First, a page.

Next, you’ll want to create endpapers for your book. Endpapers are glued to the inside of the cover and the very edge of the first and last page of the book. They help take up any strain from opening and closing the book, which helps protect the book itself.
To create these endpapers in Design Space, you will create two rectangles that are the same height as the book (including the 8mm), but double the width of the book, since you will fold the endpapers in half. Then you’ll have your Cricut machine cut these out of the cardstock of your choosing. If you want, you can also add a score line down the middle so that you don’t have to fold it yourself.
With your end papers folded in half, spread some glue (about 1mm wide) from the top to the bottom on the edge where the fold is. Then place the glued side onto the text block so that the glued edge aligns with the spine of the book. Repeat this process for the back of the book (or front if you did that first).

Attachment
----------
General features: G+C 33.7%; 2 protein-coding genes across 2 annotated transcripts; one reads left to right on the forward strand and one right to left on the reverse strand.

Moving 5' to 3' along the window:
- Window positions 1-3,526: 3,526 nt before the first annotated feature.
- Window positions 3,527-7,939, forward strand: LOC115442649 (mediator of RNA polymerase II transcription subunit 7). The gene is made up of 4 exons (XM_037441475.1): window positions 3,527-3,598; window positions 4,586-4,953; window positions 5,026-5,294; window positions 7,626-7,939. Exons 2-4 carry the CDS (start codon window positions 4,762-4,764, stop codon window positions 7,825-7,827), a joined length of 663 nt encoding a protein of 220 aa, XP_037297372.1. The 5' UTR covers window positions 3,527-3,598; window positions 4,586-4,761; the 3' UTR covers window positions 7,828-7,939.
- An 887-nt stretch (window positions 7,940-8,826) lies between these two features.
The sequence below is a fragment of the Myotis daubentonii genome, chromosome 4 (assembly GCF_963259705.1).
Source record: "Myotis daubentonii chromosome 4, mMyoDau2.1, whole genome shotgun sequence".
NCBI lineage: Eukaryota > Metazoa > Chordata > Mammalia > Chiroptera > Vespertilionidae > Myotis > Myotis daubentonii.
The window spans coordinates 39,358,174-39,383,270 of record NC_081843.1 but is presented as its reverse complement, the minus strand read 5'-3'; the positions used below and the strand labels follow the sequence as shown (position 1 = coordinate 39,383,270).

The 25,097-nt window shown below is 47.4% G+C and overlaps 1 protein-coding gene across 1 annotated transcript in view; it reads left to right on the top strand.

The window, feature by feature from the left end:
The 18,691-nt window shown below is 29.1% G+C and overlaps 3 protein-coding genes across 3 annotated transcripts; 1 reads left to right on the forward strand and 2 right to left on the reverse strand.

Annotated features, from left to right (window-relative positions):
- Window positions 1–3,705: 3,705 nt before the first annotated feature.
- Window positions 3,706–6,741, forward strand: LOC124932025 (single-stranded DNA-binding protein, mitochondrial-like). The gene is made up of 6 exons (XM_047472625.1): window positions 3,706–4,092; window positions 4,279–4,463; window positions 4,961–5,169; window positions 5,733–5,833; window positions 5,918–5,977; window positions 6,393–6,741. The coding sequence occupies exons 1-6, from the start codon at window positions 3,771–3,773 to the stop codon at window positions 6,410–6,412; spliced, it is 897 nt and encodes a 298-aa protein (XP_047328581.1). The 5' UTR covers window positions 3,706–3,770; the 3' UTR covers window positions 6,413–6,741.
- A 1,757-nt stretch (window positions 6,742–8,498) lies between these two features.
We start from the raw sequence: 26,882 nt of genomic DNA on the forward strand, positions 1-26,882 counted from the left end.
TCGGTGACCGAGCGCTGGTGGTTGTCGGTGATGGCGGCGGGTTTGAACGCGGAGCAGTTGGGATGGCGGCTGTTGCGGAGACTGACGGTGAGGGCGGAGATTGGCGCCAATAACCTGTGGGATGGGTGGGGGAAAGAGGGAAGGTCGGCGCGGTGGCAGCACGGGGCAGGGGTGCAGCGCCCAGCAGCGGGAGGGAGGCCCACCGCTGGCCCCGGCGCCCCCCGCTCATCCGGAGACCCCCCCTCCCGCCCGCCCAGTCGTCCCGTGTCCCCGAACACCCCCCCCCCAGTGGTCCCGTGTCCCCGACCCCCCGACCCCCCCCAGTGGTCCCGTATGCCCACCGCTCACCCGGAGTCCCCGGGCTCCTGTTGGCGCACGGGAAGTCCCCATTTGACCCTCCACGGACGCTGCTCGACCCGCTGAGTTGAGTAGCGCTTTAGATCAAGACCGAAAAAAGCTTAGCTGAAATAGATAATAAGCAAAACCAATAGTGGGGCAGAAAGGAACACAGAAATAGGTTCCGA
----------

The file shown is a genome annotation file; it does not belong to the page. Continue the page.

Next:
Once you have the endpapers glued down, you’re going to want to reinforce the spine with the bookbinding repair cloth, or your lightweight fabric. You’ll want to cut a rectangle that is the width of the spine + 2 inches (so you’ll have an inch overhang on both sides) and it should be about an inch shorter than the height of the spine. Spread your glue on the spine and place the cloth over the glue.
The last thing you’ll glue right now is the chipboard to the paperbacked book cloth. Make sure everything is centered and you have the 2-3 cm border around each side. I would recommend gluing down the chipboard spine first and then putting glue on front and back covers one at a time. Once that is glued down, take your scissors and cut off the corners, leaving a little bit of a gap between the corner of the chipboard and the edge you just cut. I cut one corner too close on mine, so part of the chipboard is peeking out. Once those corners are cut, you’ll want to fold over the top and bottom edges and glue them down. Then glue down the left and right sides.